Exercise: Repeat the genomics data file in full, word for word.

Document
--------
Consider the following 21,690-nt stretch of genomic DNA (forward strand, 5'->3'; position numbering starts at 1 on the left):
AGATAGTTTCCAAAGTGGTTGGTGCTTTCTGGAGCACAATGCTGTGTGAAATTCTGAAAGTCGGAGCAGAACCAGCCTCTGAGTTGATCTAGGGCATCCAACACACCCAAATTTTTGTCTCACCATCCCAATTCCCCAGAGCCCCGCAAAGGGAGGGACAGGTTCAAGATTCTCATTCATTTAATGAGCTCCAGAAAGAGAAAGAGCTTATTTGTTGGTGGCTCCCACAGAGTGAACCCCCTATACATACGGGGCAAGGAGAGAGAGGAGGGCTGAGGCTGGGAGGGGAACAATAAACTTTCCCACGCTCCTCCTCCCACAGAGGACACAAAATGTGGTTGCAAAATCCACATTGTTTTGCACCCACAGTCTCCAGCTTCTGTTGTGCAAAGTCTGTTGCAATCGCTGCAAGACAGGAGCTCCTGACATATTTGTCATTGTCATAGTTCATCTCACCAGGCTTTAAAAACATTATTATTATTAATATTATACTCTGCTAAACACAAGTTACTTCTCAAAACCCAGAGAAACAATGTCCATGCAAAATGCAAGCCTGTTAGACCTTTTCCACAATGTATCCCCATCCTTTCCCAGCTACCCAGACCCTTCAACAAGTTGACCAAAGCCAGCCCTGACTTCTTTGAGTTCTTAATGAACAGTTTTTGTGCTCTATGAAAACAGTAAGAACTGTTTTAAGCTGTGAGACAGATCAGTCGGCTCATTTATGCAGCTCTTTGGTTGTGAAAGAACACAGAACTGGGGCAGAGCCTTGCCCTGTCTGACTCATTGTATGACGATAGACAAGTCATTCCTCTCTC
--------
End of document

Consider the following 21,690-nt stretch of genomic DNA (forward strand, 5'->3'; position numbering starts at 1 on the left):
AGATAGTTTCCAAAGTGGTTGGTGCTTTCTGGAGCACAATGCTGTGTGAAATTCTGAAAGTCGGAGCAGAACCAGCCTCTGAGTTGATCTAGGGCATCCAACACACCCAAATTTTTGTCTCACCATCCCAATTCCCCAGAGCCCCGCAAAGGGAGGGACAGGTTCAAGATTCTCATTCATTTAATGAGCTCCAGAAAGAGAAAGAGCTTATTTGTTGGTGGCTCCCACAGAGTGAACCCCCTATACATACGGGGCAAGGAGAGAGAGGAGGGCTGAGGCTGGGAGGGGAACAATAAACTTTCCCACGCTCCTCCTCCCACAGAGGACACAAAATGTGGTTGCAAAATCCACATTGTTTTGCACCCACAGTCTCCAGCTTCTGTTGTGCAAAGTCTGTTGCAATCGCTGCAAGACAGGAGCTCCTGACATATTTGTCATTGTCATAGTTCATCTCACCAGGCTTTAAAAACATTATTATTATTAATATTATACTCTGCTAAACACAAGTTACTTCTCAAAACCCAGAGAAACAATGTCCATGCAAAATGCAAGCCTGTTAGACCTTTTCCACAATGTATCCCCATCCTTTCCCAGCTACCCAGACCCTTCAACAAGTTGACCAAAGCCAGCCCTGACTTCTTTGAGTTCTTAATGAACAGTTTTTGTGCTCTATGAAAACAGTAAGAACTGTTTTAAGCTGTGAGACAGATCAGTCGGCTCATTTATGCAGCTCTTTGGTTGTGAAAGAACACAGAACTGGGGCAGAGCCTTGCCCTGTCTGACTCATTGTATGACGATAGACAAGTCATTCCTCTCTC